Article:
Unfortunately, there’s good reason to believe the latter result is more likely. That’s because, in essence, both sides in Washington had a shared incentive to avoid getting blamed for allowing the full fiscal cliff to suck $500 bln out of the economy and knock the country back into a recession. However Republicans and Democrats have differing agendas regarding raising the debt ceiling. Republicans want to minimize it in order to extract spending cuts and cut the deficit. Democrats want a big increase so that there is no further debate for a long time. See here, here, and here for details of what makes a smooth and responsible deal even less likely in the coming months, and why continued deferrals of the hard decisions are likely.


Also, we now have a series of “mini-fiscal cliffs” (budget, sequester, and farm bill) for which less is at stake and so not as much pressure to reach deal.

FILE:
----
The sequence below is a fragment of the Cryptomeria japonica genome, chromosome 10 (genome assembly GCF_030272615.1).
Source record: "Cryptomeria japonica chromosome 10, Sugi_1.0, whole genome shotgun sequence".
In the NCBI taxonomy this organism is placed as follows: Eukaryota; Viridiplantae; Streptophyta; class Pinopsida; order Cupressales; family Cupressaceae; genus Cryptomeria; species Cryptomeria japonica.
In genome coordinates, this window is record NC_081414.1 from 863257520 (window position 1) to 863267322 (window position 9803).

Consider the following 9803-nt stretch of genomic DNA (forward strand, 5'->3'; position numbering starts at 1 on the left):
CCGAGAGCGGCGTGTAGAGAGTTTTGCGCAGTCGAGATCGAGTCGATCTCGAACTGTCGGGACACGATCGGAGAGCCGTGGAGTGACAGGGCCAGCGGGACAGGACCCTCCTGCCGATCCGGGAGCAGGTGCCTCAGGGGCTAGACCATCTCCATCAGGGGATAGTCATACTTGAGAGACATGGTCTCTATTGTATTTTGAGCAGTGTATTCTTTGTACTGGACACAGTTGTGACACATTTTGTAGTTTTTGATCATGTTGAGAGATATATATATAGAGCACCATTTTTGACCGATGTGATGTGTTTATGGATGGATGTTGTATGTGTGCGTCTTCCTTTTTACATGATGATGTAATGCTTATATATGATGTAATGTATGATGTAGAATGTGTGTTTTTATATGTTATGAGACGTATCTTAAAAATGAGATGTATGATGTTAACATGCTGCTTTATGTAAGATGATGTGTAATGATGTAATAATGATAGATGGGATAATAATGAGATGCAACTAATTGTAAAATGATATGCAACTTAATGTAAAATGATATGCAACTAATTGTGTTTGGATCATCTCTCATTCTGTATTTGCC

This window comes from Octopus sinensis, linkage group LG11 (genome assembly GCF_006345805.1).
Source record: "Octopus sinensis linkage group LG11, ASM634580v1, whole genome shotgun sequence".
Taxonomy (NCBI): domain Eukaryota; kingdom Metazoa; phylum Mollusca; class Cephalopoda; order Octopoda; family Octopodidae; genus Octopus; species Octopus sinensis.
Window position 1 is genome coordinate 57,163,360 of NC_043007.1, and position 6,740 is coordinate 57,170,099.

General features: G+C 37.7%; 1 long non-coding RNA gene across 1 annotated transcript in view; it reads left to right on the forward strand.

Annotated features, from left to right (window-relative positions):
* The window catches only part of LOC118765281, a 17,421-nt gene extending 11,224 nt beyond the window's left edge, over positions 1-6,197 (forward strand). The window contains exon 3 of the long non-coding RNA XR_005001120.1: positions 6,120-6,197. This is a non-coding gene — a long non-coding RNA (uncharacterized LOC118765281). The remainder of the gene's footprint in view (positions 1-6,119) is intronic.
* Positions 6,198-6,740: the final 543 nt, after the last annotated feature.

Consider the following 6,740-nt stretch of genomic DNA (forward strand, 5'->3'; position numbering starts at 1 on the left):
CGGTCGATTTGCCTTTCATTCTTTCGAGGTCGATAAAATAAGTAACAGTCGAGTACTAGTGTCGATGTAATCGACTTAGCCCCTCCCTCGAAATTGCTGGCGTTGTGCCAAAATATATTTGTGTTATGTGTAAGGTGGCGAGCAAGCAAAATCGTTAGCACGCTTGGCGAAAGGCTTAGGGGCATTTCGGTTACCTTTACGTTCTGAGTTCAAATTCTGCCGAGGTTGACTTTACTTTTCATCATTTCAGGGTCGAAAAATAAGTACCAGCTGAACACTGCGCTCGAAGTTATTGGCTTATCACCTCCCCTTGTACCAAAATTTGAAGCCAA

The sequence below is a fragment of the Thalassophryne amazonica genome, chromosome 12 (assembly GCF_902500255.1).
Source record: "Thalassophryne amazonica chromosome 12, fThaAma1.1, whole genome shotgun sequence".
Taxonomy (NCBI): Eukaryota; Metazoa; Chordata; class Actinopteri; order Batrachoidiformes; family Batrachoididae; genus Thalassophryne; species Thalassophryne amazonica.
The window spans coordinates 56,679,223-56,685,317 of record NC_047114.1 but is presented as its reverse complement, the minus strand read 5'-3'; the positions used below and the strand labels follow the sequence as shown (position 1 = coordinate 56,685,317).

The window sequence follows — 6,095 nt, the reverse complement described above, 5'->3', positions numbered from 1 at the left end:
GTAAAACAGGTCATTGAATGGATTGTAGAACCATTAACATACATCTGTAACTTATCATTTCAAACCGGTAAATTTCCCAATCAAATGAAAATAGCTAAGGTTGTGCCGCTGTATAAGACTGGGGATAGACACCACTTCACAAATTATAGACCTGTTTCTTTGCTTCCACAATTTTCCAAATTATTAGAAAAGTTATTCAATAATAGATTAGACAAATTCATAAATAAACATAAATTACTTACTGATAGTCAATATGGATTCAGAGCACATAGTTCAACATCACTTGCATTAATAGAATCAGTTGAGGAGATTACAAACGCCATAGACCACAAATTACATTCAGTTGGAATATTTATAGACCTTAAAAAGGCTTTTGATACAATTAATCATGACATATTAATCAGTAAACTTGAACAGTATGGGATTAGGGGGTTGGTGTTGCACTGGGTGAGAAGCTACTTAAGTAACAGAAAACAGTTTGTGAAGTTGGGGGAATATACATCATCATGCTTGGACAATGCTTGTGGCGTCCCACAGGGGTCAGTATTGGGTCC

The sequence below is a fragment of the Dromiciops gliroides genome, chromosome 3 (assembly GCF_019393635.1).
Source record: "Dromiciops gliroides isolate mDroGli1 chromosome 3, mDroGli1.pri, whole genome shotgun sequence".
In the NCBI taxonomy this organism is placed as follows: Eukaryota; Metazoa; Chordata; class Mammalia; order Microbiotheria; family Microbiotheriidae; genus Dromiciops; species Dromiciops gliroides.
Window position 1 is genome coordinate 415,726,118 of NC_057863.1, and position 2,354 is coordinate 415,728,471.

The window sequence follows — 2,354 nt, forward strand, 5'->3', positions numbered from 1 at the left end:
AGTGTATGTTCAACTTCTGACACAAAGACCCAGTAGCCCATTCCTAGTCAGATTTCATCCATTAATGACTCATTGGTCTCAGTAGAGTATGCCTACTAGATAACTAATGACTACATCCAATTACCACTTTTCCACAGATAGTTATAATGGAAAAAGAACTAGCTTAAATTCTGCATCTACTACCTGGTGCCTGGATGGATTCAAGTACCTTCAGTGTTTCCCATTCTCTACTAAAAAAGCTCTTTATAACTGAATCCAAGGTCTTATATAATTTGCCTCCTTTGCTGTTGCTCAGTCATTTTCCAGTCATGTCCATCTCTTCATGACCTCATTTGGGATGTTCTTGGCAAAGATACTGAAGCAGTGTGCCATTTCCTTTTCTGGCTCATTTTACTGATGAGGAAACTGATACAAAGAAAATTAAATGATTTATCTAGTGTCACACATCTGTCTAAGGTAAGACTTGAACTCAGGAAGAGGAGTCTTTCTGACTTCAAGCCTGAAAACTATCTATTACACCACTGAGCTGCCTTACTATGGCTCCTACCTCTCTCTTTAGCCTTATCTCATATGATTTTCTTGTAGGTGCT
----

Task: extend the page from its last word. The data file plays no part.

In sum, 2013 we’re likely to see more uncertainty on US debt policy (and possible solvency and sovereign credit downgrade risk) in addition to the periodic outbreaks of EU debt worries.


What’s less clear is how markets react to it. Will they be scared like in the summer of 2011, blasé like they were over the past six weeks?


The Biggest Risk From Washington Is …Europe


Our take: these US debt issues only become really serious if they cause enough fear to rattle Europe and spike GIIPS borrowing costs. Washington has full control over its solvency, and can act quickly if both sides se real danger (and risk of voter wrath). However the GIIPS nations cannot fully control their own solvency risks and the EU is still too fragmented to act as quickly as Washington. Even the temporary fix of OMT aid requires that debtor nations agree to conditions they won’t like and will fight to avoid.